Facebook creates ‘revenge porn’ database

  • 06/04/2017 AT 00:09 by It's a Gadget Staff
  • News

Tech EyeFacebook has announced that they are curating a database of reported ‘revenge porn’ images in an attempt to curtail the practice on the social network.

Revenge Porn on Social Networks

Revenge porn is not a new concept. It can come in many different shapes and forms. For online scammers, they may use video recorded from intimate Skype sessions to extort money. More often, it is an ex-partner of the victim sharing the photos of clips in an attempt to humiliate their former lover.

Such tactics have been shown to have significant impact on the victim’s life, including causing social and employment problems. Facebook also points out the significant stress and emotional damage it can cause, to have their trust and body violated in such a way.

Legal Implications

The issue of revenge porn was, for many years, tricky to prosecute. According to the Cyber Civil Rights Initiative, 35 states, plus the city of Washington D.C, have laws regarding intimate images shared without consent. In some states, such as Florida, it can constitute a felony.

Back in 2014, Hunter Moore, scummy owner of the website Is Anyone Up?, was sentenced to $500,000 in fines, two years in federal prison, and three years of probation for his continuous hosting of user-submitted revenge porn. Not only did he post the images, but often personal information of the victims (almost all women), and their social media profiles.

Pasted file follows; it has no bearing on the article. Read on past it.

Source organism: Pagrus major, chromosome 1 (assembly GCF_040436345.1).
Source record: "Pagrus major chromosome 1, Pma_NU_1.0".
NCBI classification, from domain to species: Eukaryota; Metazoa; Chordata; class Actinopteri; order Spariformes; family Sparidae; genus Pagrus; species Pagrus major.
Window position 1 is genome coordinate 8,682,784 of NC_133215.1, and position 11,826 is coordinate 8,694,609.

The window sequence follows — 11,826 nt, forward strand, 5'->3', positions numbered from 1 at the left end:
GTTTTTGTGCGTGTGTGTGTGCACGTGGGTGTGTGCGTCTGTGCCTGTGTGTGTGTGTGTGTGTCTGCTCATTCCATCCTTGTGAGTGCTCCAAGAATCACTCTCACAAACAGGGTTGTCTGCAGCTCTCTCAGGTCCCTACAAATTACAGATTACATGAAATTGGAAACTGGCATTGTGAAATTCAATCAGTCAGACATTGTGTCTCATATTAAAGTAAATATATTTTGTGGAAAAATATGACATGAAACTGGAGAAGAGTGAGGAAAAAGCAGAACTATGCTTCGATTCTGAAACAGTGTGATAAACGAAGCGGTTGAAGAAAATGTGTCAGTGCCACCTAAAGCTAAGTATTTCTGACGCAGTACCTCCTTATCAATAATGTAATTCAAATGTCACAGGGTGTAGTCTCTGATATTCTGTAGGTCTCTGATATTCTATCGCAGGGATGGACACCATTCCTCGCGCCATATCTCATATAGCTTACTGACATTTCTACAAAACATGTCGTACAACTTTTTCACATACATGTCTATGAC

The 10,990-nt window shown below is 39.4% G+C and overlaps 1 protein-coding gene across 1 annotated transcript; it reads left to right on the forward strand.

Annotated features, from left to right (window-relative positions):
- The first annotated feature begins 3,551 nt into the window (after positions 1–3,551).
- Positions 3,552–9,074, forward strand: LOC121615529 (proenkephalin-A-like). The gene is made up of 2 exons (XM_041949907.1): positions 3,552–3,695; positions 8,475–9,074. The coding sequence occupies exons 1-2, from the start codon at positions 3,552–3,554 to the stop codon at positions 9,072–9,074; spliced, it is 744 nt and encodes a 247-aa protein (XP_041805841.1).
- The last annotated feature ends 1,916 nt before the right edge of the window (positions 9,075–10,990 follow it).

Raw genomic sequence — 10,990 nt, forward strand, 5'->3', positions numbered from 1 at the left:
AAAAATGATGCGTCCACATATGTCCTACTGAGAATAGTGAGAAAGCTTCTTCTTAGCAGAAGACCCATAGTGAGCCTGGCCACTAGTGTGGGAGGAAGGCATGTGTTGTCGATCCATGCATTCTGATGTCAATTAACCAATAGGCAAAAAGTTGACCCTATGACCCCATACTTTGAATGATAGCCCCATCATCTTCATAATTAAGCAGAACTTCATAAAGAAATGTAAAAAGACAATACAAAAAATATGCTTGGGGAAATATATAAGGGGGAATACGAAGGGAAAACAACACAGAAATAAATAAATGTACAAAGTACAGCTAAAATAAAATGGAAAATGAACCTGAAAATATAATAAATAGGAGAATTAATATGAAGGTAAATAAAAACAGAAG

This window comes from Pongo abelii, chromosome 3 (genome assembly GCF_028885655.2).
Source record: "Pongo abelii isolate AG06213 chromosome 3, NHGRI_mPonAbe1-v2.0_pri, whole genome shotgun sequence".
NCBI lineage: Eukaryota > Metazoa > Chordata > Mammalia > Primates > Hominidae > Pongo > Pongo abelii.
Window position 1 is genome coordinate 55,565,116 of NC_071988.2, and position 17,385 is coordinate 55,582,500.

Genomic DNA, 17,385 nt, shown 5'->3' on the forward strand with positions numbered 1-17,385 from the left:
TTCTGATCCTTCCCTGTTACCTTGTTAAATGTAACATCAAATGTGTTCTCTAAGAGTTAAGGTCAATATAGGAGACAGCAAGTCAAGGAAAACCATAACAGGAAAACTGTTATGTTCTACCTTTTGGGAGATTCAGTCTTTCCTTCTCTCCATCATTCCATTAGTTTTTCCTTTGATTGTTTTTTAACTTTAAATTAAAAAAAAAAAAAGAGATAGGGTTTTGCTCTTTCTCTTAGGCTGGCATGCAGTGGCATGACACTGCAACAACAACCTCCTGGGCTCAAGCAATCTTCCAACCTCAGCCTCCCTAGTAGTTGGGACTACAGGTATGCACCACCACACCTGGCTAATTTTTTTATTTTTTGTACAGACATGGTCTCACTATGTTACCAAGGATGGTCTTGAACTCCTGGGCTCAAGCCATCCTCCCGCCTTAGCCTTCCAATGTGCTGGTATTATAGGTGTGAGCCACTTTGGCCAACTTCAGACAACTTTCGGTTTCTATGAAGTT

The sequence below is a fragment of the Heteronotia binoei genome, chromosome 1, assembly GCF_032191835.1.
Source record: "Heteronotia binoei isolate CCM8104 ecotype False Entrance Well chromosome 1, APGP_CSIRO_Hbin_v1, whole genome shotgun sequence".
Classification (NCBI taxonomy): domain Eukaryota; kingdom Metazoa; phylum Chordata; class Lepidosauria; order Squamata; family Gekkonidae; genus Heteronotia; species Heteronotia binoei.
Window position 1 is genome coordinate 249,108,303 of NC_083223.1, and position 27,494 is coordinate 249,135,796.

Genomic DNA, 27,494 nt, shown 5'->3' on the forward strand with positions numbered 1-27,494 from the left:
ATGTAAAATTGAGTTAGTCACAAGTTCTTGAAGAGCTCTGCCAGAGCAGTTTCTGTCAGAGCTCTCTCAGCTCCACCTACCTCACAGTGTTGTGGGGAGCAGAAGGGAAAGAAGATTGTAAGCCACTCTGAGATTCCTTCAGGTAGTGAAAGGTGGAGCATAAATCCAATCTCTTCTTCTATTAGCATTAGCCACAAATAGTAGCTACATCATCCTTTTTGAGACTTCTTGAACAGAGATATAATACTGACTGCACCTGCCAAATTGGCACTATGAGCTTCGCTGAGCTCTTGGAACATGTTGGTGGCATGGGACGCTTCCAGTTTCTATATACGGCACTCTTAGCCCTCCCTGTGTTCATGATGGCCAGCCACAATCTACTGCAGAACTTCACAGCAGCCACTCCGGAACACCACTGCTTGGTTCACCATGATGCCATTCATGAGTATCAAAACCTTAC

Facebook’s New Strike

Facebook hopes to eliminate revenge porn on their site, which has been a problem for years. They are setting up a database of banned photos that have been reported by users. That database can be automatically searched, matching images as they are sent through Messenger, or posted to a profile. If it matches a database image, it will not be possible to post it.

In addition, any revenge porn reported will leave to a closure of any account found sharing it.

This is both a good and a bad move on the part of the network. On one hand, it is trying to combat a horrible practice. On the other, they will be keeping a database filled with images of users who have been victimized.

To dd to the creepiness, does this mean every image sent on Facebook is going to be run against this database? What if it triggers, even though it isn’t the same photo? What could this open the door to in the future?

Sources: Facebook, Washington Post, CCRI


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